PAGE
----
The Project Gutenberg eBook of The Old Goat

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Title: The Old Goat

Author: Charles L. Fontenay

Release date: June 7, 2019 [eBook #59693]

Language: English

Credits: Produced by Greg Weeks, Mary Meehan and the Online
Distributed Proofreading Team at




It's been said that the soul is the
form that makes the body—which may
possibly explain what happened
on that fatal day at Ivy College....

[Transcriber's Note: This etext was produced from
Worlds of If Science Fiction, February 1957.
Extensive research did not uncover any evidence that
the U.S. copyright on this publication was renewed.]

Dr. Angstrom was known to his students and many of his colleagues on the faculty as "The Old Goat." Very appropriate, that name. He had the disposition of a goat with dyspepsia, he had the cold blue eyes of a goat, he had the waggling whiskers of a goat. Perhaps it's in memory of Dr. Angstrom that Ivy College has a goat for its mascot now.

Dr. Angstrom was even more goatish than usual that day last summer when half a dozen top scientists in the field gathered to see his preview experiment on matter transmission of a live animal. He had been working hard for weeks on the transmitter and keeping up classes at the same time, which did not improve his disposition. Besides, he had a real goat for an experimental animal, and goats are notoriously hard on the nervous system.

This particular animal, at the moment the scientists entered, was straining at his rope, trying to get a mouthful of a tablecloth which graced a nearby table full of jars and retorts. Failing this, the goat exhibited that typical lack of discrimination in matters edible and began to chew on his rope.

I felt a little out of place among all these giant brains. My reason for being there was that I had been serving, during my college career, as sort of a factotum and fetch-and-carry man for Dr. Angstrom, and I was to take notes for him. I had acquired considerable affection for The Old Goat. Maybe that's one reason I hate to see his great scientific work kept under wraps because people still insist it's dangerous.

"I have proved to my own satisfaction that the matter transmitter works," Dr. Angstrom told the assembled scientists. "I have made a number of transmissions of inanimate matter. In theory, it should work just as well for animate objects and I have invited you to be present at the first test of this theory.

"I need not go into detail with you about the basic theory of matter transmission. The transmitter itself picks up the atomic and electronic 'image' of the object inside it, much as a television scanner picks up a scene, except that it is done in three dimensions instead of two. This is made possible by the four-dimensional element which is the heart of the apparatus and was made available to us through recent intra-atomic research.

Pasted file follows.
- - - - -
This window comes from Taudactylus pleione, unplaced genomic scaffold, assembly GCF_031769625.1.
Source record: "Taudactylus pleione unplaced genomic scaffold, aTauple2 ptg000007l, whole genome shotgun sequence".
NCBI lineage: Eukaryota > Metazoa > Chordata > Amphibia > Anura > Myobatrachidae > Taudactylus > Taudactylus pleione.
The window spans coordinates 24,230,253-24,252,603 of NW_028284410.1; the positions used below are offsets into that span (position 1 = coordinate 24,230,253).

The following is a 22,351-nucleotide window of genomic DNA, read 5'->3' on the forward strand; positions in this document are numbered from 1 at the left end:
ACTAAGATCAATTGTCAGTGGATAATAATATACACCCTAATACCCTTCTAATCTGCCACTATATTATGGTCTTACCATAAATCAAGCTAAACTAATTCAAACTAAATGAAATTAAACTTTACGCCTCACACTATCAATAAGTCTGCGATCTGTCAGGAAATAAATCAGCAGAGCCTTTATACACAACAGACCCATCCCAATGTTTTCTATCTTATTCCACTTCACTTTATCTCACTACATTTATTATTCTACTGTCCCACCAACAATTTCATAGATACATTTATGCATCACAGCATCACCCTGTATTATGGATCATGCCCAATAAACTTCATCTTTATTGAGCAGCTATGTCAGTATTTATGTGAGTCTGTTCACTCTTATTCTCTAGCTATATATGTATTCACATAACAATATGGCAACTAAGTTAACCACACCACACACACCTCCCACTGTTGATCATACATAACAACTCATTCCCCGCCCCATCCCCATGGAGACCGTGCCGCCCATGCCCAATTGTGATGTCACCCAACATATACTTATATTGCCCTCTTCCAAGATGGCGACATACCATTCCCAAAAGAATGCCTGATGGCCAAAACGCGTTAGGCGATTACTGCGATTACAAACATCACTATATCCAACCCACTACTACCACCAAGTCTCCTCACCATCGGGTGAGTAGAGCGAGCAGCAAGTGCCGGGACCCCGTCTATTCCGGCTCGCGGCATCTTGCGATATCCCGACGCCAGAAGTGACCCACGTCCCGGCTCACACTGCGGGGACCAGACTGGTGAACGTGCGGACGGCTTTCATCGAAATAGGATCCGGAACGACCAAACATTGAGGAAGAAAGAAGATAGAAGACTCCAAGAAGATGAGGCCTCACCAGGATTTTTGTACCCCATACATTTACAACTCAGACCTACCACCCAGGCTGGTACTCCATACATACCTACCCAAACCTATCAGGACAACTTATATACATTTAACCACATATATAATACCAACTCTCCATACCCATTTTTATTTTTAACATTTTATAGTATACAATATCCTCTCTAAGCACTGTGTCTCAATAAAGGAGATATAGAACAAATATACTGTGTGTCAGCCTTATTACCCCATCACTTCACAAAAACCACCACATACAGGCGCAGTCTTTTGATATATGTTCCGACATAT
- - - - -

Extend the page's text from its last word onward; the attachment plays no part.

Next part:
"The receiver picks up the image as a television receiver does, except again in three dimensions. The matter is not duplicated because the transmitter strips down the object within it as it transmits.

"Now the question that has been raised by some scientists about the transmission of animate objects is whether the 'soul' or 'life force' can be transmitted. I consider this question ridiculous, and will prove it so. It is my contention that such 'life force' is not a thing apart from the physical shell."

The matter transmitter was a large closed cylinder on one side of the room. The receiver was a similar cylinder on the other. Both were raised slightly from the floor.

As sort of hors d'oeuvre, Dr. Angstrom transmitted a large chunk of lead across the room, then a glass jar. In each case, the object was placed in the transmitter and a moment later removed from the receiver across the room. There was no possible way for it to have been moved across the intervening space except by broadcast transmission.

"As you see," said Dr. Angstrom, "I have eliminated the necessity for a switch by building the switch into the door of the transmitter. As soon as the door is closed, transmission occurs. Now we shall send our animate object."

He untied the goat and, with some difficulty, hauled the animal by its collar to the transmitter. There the goat balked and Dr. Angstrom, having got its head through the door, got behind it and shoved heartily, hanging onto the edge of the door so he could shut it quickly when the goat was inside.

As goats will, the goat suddenly changed its mind and leaped into the transmitter. Caught off balance, Dr. Angstrom fell in after it—and the door, given a last frantic jerk, slammed on them both.

There were gasps of horror and alarm from the scientists, but I held up my hand to calm them.

"There's no danger, gentlemen," I said. "It's just as well this way. I happen to know that Dr. Angstrom's next step, after proving to you with the goat that animate objects could be transmitted, was to prove that human beings also could be transmitted. He planned to be his own first subject."

With serene confidence, I went to the receiver and threw open the door. Just as I had anticipated, the goat leaped out, unharmed, followed by Dr. Angstrom.

"I told you animate objects could be transmitted successfully," said the goat triumphantly.

"Baa!" said Dr. Angstrom, and began eating the tablecloth.